New York ISO: Clean Power Plan doesn’t consider New York’s past CO2 cuts

The New York Independent System Operator (NYISO) said Dec. 2 that it’s recently filed comments with the U.S. Environmental Protection Agency (EPA) over the proposed Clean Power Plan points out fundamental problems for the state of New York.

“As proposed, the Clean Power Plan presents potentially serious reliability implications for New York,” the NYISO stated. “A majority of the electric capacity within New York City is dual-fuel oil/gas steam-fired electric generating units. These units are critically important, both due to their location within the transmission constrained New York City area and because they possess dual-fuel capability that provides a needed measure of protection against disruptions in the natural gas supply system.”

In its comments, the NYISO questioned the EPA’s assumption that the output from these important dual-fuel units could be reduced by over 99% while maintaining reliable electric service to New York City.

“Such a reduction cannot be sustained while maintaining reliable electric service to New York City,” said the NYISO. “Congress recognized in the Energy Policy Act of 2005 that the population density of the New York City area, the percentage of the population that lives or works in very tall buildings and relies upon underground transportation, and the critical importance of institutions located there intensify the need to maintain the reliability of New York’s electric system. The EPA should do the same.”

NYISO also took issue with the emission-reduction targets and timelines proposed for New York. “The flaws with the Clean Power Plan that would compromise reliability in New York stem from key assumptions within the Building Blocks that are not technically sound and result in CO2 emissions reduction targets for New York that are unreasonable and unworkable within the timeframes provided. The assumptions upon which the Building Blocks are based must be technically and economically sound for the CO2 emissions-reductions targets derived from them to be reasonable and consistent with the requirements of a reliable electric system. No amount of flexibility afforded in the manner in which New York State may seek to comply with the Clean Power Plan can make up for requirements that are inherently unreasonable because they are based on flawed assumptions in the Building Blocks.”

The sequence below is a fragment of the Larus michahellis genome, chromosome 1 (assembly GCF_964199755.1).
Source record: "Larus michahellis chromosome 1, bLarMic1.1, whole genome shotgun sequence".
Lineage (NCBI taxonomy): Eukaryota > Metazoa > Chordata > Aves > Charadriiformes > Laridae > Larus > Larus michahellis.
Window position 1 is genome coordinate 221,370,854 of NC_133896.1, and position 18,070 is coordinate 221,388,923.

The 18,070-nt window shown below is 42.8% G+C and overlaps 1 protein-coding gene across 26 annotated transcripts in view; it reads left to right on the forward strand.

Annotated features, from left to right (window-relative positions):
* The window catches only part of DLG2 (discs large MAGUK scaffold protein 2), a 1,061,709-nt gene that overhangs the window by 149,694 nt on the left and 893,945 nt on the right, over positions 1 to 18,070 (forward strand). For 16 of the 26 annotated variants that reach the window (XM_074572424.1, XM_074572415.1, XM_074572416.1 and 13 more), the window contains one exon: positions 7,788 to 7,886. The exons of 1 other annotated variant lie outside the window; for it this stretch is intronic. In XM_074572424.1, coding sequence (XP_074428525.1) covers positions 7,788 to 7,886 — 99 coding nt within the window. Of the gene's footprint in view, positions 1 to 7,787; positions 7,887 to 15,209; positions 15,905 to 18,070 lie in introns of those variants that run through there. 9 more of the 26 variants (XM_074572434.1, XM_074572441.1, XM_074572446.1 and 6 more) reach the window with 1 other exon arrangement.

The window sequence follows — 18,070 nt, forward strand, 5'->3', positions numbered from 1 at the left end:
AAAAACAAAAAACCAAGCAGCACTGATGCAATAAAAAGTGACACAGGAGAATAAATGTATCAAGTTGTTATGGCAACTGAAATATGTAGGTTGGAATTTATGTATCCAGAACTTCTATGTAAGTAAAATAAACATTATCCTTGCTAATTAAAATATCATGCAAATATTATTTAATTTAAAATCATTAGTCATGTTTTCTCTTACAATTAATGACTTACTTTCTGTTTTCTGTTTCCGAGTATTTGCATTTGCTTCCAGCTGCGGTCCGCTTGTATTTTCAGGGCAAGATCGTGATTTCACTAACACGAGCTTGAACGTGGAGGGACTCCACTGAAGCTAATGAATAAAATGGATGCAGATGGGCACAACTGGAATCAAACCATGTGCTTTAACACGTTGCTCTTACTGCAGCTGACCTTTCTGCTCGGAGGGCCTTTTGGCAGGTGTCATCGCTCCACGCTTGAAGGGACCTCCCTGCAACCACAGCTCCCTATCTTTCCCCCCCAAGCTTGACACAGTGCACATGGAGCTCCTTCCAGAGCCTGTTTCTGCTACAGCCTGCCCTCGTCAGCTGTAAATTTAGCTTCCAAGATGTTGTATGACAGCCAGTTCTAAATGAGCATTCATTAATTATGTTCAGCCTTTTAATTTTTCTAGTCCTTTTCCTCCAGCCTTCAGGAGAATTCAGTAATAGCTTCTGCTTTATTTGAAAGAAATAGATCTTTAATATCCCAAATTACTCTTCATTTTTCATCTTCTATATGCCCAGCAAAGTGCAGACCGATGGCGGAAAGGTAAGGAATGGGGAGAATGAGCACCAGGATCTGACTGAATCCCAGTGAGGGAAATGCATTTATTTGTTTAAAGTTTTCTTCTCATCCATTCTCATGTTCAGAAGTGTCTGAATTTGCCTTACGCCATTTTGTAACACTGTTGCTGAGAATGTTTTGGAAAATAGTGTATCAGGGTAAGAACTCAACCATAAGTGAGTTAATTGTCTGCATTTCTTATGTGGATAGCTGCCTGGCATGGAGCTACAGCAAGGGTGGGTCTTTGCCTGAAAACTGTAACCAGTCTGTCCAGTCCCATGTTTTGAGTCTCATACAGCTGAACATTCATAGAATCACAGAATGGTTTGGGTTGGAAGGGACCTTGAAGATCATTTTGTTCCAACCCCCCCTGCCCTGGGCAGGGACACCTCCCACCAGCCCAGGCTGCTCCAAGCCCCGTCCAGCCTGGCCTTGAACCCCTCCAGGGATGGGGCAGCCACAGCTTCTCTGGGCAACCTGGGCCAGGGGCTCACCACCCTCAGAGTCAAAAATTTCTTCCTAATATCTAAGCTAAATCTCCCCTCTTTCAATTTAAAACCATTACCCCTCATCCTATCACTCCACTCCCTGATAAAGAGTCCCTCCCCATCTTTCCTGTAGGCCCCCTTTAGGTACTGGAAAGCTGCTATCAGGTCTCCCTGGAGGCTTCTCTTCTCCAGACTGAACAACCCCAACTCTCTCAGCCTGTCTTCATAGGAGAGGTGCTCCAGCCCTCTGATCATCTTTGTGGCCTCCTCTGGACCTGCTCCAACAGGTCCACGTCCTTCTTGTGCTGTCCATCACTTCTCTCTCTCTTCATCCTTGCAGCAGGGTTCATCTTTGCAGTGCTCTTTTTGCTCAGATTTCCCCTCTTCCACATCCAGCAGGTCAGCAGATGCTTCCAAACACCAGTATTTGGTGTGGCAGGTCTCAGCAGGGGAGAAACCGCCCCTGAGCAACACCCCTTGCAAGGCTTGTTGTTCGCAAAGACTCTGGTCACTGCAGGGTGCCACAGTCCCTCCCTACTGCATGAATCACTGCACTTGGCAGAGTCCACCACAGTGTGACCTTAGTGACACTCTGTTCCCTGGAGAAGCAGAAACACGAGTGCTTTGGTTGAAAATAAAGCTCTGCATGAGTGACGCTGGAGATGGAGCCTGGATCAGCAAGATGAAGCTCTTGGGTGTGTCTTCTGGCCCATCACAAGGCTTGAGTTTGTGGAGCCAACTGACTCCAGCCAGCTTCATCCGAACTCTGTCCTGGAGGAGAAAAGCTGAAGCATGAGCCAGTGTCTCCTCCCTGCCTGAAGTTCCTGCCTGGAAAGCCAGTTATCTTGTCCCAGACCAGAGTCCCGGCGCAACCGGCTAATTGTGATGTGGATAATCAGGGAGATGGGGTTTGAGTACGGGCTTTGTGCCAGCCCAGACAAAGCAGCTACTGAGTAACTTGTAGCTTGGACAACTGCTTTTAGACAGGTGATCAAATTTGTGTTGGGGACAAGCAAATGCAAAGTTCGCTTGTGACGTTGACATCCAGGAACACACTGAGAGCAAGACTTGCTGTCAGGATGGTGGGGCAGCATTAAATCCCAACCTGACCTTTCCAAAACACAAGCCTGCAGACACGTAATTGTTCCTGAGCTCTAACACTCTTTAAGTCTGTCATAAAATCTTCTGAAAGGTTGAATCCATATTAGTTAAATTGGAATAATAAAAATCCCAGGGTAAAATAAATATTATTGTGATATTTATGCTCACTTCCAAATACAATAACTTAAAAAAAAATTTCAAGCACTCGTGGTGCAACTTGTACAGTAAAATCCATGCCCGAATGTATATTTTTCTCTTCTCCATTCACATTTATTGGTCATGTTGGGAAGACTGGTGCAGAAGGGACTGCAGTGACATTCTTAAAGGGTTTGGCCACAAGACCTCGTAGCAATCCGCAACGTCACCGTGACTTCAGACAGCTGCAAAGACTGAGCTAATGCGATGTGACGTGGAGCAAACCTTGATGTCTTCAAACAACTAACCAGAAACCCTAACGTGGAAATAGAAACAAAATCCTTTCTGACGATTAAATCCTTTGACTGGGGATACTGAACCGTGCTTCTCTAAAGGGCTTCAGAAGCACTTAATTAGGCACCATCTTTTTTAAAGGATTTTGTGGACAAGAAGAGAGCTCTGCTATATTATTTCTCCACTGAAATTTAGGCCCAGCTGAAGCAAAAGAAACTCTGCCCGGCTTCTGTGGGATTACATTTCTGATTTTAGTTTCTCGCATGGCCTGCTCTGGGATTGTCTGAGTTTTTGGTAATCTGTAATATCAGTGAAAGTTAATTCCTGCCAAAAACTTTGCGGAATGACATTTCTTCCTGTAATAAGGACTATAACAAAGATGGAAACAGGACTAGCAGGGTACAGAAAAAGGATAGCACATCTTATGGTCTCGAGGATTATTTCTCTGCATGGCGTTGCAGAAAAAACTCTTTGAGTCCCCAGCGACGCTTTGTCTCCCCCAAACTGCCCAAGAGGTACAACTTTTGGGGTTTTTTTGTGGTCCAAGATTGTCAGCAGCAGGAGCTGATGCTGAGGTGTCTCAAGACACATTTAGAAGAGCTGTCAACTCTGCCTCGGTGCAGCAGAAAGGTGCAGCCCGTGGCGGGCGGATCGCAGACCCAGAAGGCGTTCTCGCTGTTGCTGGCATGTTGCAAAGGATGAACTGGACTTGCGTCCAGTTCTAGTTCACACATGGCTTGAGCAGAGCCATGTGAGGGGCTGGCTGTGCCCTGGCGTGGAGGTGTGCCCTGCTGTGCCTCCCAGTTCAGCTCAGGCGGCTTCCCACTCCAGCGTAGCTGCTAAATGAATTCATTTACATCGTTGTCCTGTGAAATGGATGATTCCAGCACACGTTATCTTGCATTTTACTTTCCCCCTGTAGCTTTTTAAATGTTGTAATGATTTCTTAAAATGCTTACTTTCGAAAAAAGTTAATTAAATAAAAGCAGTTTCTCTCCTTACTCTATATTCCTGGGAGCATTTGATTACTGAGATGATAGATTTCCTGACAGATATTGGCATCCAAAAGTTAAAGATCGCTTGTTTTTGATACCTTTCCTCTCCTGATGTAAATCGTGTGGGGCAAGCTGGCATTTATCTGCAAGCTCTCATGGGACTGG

New York’s successful track record of reducing power plant emissions and its future commitments under the Regional Greenhouse Gas Initiative (RGGI) should also be recognized by the EPA, said NYISO. “New York has already reduced CO2 emissions from its power sector by 41.6 percent below 2005 levels and generates approximately 53 percent of the electricity it uses on an annual basis from non-emitting resources. The state’s generation fleet is the ninth cleanest in the country, and New York’s commitment to the Regional Greenhouse Gas Initiative calls for even further CO2 reductions between now and 2020. New Yorkers currently pay the highest electric rates in the contiguous United States, including fees that are used to fund investments in clean energy and conservation that have contributed to New York’s already low-carbon emissions profile. The targets developed for New York under the Clean Power Plan for further CO2 emissions reductions should recognize and appropriately reflect the significant efforts that have already been made in New York and the progress that has been achieved.”

The NYISO proposed several specific revisions to the plan and encouraged the EPA to revisit the Building Blocks and the targets set for New York. The NYISO recommended the following adjustments to the Building Blocks to produce a target that accurately reflects how power is generated, transmitted, and used in New York:

  • Eliminate the heat rate improvements assumed in Building Block 1 for states like New York in which the capacity factors of the few remaining coal-fired units are very low.
  • Adjust Building Block 2 requirements to avoid over-reliance on increased natural gas dispatch that would impair reliability and have an illogical, counter-productive impact on CO2 emissions.
  • Adopt the EPA’s alternative approach to Building Block 3 or recalculate renewable energy requirements in Building Block 3 to provide credit for existing hydropower, consistent with New York’s renewable portfolio standard (RPS) policy.
  • Remove the incorporation of “at risk” nuclear generation under Building Block 3 in the calculation of state CO2 emissions targets.
  • Revise the rate of incremental energy efficiency that is possible by 2030 in Building Block 4 to reflect the success and maturity of New York’s energy efficiency efforts.